Competent photographers will bend depth of field to serve the creative process. In portraiture, the narrow depth of field that comes from a wide aperture throws background objects far out of focus, while keeping the foreground subject sharp, and this emphasises the subject in a way that no other technique can match. This effect is known as ‘bokeh’ from the Japanese word ‘boke’ meaning ‘blur’ or ‘haze’.
In the image in the sidebar, which alsoappears in Chapter Six, Composition, the stanchion in the foreground is pin sharp, while the progressive blurring of the rest of the structure emphasises the fact that it stretches away into the background. As that chapter points out, it also yields a zone of negative space in the mid-right part of the frame, but a better composition would have placed the camera higher than the join in the stanchion or a bit lower.
Given the previous two sections, you might think that using a more sensitive photographic medium – a higher ‘ISO’ number – would resolve any trade-offs that aperture and shutter speed present. You would be correct, but higher sensitivity in film comes at the price of ‘grain’, the equivalent in modern digital sensors being electronic noise.
Usually, we wish to eliminate noise, especially in astronomical studies. There one is often trying to capture objects that are very faint indeed, and so noise degrades the scientific value of the image unacceptably. This is why some astronomical applications of photography require chilling of the camera to within a few degrees of absolute zero. Without this, the atoms moving within the sensor (the kinetic energy of which constitutes the heat of the object) generate tiny electric currents that give the final image a grainy appearance. Indeed, digital cameras are known to generate less-noisy images in chilly conditions.
The upshot is that, if you want the highest quality image, you should use the lowest sensitivity, but this, of course can collide with the problems that wide apertures and slow shutter-speeds bring.
Note however that, in line with the point in the previous section about creative control and motion blur, a bit of grain in an image can contribute to the gritty feel of a sensational piece of monochrome erotica, or the unwashed atmosphere that a backstreet slum carries in some deprived part of the world. In fact, tools such as GIMP and Photoshop offer a feature whereby you can add grain deliberately in order to achieve a particular effect, which is ironic, as the development of photographic technologies has involved, in part, attempts to reduce artefacts such as grain (or noise, in digital terms).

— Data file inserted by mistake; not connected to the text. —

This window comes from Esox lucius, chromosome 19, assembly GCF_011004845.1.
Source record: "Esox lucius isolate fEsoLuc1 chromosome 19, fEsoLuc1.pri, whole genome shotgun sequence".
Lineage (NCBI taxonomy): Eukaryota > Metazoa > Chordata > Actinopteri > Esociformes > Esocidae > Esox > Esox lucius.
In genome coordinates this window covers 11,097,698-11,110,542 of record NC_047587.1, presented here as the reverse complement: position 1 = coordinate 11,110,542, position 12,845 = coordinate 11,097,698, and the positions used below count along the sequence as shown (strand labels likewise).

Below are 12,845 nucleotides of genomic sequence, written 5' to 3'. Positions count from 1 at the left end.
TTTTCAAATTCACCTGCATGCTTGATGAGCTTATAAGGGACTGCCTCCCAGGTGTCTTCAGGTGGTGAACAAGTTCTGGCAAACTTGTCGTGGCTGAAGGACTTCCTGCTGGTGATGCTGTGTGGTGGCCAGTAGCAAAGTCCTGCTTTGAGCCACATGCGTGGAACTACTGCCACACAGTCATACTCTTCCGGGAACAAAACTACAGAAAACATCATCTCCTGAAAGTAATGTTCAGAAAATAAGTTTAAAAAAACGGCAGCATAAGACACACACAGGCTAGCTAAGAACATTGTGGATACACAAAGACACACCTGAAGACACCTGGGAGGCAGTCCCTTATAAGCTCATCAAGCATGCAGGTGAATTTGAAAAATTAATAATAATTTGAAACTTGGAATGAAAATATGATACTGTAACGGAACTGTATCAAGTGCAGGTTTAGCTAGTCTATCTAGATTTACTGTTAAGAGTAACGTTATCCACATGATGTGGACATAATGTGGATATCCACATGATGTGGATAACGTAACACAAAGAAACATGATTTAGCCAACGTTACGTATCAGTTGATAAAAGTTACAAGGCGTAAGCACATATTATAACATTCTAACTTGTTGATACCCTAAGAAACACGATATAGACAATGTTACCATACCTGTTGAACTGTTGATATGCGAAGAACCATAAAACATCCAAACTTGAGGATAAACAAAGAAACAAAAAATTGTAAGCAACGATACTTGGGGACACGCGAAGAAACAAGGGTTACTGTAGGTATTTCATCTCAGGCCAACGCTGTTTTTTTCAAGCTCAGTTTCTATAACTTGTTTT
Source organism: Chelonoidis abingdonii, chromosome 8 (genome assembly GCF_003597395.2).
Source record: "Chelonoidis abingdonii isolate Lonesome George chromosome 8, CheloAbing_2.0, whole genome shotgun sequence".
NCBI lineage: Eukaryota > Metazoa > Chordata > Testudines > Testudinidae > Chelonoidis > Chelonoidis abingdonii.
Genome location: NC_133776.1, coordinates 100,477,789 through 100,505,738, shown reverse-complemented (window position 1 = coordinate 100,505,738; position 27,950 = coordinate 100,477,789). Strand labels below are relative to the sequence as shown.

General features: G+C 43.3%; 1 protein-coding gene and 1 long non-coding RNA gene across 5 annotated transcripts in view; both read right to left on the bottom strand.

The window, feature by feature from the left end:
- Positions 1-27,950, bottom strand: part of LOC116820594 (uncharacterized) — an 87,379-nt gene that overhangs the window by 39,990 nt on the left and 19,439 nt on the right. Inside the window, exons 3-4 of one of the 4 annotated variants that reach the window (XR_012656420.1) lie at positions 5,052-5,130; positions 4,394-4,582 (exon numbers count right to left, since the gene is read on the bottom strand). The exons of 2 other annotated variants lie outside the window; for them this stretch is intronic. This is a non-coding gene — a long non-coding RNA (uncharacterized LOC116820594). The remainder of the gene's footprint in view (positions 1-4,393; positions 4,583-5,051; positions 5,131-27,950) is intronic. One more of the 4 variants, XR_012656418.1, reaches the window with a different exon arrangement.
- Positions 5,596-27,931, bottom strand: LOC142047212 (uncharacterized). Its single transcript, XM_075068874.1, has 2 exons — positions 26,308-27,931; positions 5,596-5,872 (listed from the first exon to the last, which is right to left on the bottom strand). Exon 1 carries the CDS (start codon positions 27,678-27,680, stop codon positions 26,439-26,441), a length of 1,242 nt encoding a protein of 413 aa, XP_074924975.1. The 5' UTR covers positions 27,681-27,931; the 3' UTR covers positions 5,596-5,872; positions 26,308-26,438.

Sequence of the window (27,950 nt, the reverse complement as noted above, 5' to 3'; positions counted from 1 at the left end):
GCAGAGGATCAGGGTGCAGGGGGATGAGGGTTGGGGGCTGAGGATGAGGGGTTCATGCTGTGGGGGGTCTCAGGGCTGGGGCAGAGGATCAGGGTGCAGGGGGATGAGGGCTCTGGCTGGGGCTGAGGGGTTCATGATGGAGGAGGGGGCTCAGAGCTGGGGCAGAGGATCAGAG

Given the points above, modern cameras make the photographic process a lot easier by automating certain aspects of the control of the device. For example, if you wish to concentrate on controlling shutter speed yourself, you can set the camera to manage the aperture automatically (for a given sensitivity that you have chosen). That is, as you increase the shutter speed manually, the camera will open the aperture a little more to compensate for the reduced amount of light falling on the sensor, and if you decrease the shutter speed, it will close the aperture accordingly.
Alternatively, you may choose to manage aperture yourself, in which case you can set the camera to adjust shutter speed automatically. Moreover, higher-end cameras allow full manual control of both shutter and aperture, in which case you need a good grasp of the principles explored above.
Lower-end cameras usually do not provide such a range of control, but offer preset modes, such as portrait and landscape. If you have understood the three-dimensional space explained above, it should be clear that portrait mode favours a wide aperture, where the camera increases shutter speed automatically, whereas landscape mode favours a narrow aperture, with a concomitant decrease in shutter speed.
As well as the trade-offs discussed in the sections above, and despite the automation that modern cameras support, there is one additional and important factor in photography of which you should be aware, which is the concept of ‘exposure latitude’.
Exposure latitude is the ‘sensitivity range’ of a photosensitive medium. In less formal terms, it is the ability of film, digital sensors or indeed the retinas in our eyes to capture both very dim and very bright objects simultaneously. Moreover, and despite the quality of modern technologies, it is important that you understand that our eyes beat anything artificial that humanity has devised so far.